The Election is Over – Now What?

            The U.S. election is over, but the opportunities for change are just beginning.

            New mayors, governors and Congressional representatives are being sworn in across the county. Now our real work as citizens begins – the work of letting representatives know what issues are important to us and how to address them.

            Elections can have major consequences on issues we care about. I saw this firsthand in 2017 when, as part of my year spent writing letters to change the world, I sent letters to my representatives. Among others, I sent letters to my then Republican mayor – asking him to join the Mayors National Climate Action Agenda – and Republican governor – asking her to support sensible gun restrictions. They never responded. But, after an election, they were replaced by Democrats and things changed. One of the first things the new mayor of Albuquerque did was join the Mayors National Climate Action Agenda. Similarly, the new governor of New Mexico signed a bill that required domestic violence offenders to relinquish guns and another that required background checks for most gun purchases.

            So if you sent a letter to your representatives in the last year or two and never received a response, try again. Or, if you’ve never written to them, try writing now.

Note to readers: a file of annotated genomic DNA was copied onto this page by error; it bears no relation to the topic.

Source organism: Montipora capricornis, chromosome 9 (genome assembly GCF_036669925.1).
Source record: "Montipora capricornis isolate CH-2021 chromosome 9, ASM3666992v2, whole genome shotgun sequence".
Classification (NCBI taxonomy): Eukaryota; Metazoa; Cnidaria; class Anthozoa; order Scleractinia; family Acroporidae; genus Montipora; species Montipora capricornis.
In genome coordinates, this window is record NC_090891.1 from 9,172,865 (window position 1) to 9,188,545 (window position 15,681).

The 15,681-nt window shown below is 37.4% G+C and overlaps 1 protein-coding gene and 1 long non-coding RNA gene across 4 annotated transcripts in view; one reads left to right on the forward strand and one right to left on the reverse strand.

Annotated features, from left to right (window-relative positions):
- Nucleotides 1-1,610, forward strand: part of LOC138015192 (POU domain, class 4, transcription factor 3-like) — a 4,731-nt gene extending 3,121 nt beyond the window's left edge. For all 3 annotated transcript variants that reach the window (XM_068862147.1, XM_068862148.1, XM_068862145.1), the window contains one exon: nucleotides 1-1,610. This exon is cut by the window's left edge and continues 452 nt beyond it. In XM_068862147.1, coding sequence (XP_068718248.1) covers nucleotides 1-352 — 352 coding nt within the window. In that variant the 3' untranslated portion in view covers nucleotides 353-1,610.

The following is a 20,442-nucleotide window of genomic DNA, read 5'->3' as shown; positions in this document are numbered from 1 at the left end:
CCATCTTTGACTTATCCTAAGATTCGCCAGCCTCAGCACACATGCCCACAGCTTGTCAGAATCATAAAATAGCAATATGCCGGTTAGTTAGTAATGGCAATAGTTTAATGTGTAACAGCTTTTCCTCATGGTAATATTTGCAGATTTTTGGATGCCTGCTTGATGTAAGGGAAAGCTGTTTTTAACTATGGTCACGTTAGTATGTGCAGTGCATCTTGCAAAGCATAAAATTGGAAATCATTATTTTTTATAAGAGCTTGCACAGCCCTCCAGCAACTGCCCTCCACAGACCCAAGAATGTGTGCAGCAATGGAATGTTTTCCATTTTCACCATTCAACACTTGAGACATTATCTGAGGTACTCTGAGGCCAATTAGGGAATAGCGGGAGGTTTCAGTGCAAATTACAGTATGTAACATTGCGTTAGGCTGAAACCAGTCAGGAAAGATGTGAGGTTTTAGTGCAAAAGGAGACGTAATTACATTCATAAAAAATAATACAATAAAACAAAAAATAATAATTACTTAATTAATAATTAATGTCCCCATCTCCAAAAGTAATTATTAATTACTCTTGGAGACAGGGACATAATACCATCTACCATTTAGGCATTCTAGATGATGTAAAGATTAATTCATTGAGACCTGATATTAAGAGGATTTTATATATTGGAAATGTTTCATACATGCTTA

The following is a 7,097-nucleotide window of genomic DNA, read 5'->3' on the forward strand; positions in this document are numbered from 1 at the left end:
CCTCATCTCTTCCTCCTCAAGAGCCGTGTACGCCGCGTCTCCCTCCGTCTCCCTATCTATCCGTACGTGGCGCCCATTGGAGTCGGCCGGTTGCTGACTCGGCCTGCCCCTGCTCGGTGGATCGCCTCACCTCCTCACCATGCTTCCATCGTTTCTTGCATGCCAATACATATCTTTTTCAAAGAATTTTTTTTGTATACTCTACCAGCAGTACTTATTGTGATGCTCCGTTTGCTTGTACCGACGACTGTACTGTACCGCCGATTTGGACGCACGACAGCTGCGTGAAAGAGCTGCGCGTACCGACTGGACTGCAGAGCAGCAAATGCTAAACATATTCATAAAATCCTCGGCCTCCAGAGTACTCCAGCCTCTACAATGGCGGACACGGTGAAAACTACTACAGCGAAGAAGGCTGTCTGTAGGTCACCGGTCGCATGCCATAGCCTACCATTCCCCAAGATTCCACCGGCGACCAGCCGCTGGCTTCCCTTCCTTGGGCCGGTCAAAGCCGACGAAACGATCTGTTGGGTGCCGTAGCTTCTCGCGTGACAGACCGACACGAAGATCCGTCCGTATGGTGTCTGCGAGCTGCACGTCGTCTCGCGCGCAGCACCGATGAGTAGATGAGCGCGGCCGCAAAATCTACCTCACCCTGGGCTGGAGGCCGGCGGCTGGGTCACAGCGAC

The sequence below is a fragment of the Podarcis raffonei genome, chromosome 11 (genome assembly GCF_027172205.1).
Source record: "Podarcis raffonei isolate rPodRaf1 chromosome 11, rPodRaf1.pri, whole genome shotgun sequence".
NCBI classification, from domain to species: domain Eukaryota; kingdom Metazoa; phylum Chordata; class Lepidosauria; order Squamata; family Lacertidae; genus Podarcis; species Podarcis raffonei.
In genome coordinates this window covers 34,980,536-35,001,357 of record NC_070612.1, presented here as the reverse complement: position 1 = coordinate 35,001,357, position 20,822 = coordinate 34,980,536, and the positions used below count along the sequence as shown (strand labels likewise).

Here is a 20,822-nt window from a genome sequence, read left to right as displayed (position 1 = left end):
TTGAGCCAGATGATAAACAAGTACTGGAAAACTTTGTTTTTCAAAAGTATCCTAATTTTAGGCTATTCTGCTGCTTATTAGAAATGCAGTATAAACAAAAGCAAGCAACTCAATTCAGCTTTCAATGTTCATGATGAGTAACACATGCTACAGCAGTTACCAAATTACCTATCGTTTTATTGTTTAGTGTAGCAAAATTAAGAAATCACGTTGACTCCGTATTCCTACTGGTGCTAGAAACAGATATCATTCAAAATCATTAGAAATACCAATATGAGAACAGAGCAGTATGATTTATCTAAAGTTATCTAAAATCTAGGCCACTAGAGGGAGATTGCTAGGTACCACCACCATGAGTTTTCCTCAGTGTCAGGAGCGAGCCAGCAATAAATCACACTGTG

Why letters? Well, believe it or not, Congressional offices usually don’t track social media mentions or complaints, as it’s difficult to tell if people are constituents. Letters and emails, on the other hand, are counted. According to a 2017 report by the Congressional Management Foundation, which included the results from a 2015 survey of Congressional staffers, “individualized postal letters” were the fourth most effective method for influencing a representative, with the most effective being in-person visit from constituents, contact from constituents’ representatives, and individualized email messages. 88 percent of staffers said that letters had a positive influence, which was higher than local editorials, comments during telephone town hall meetings, phone calls, lobbyist visits or form email messages.

            Here are some tips for making your letters more effective:

  1. Make your “ask” clear. Briefly explain why you are writing and what action you want them to take.
  2. Whenever possible, include a personal story. Representatives are more likely to respond when they know how an issue impacts you.
  3. Did you vote for the representative? Volunteer for them? Donate to them? If so, mention it in your letter.
  4. Write about whatever issues you are passionate about, but realize that it is unlikely that your letter will change how the representative votes on big, partisan issues. Letters tend to be more effective when they alert your representatives to an issue they may not be aware of that they can help remedy through legislation.
  5. If possible, keep letters under one page (this is a tough one, but it’s important to be concise!)
  6. Consider sending your representative a thank you letter. It’s a difficult time to be a representative and messages of support from their constituents mean a lot.

Have any additional tips? If so, please leave them below.

Published by Letters To Change the World

I recently spent a year writing 180 letters to “change the world.” In this blog, I share letters and strategies for bringing about change. My hope is that I will inspire others to take action to improve our world.

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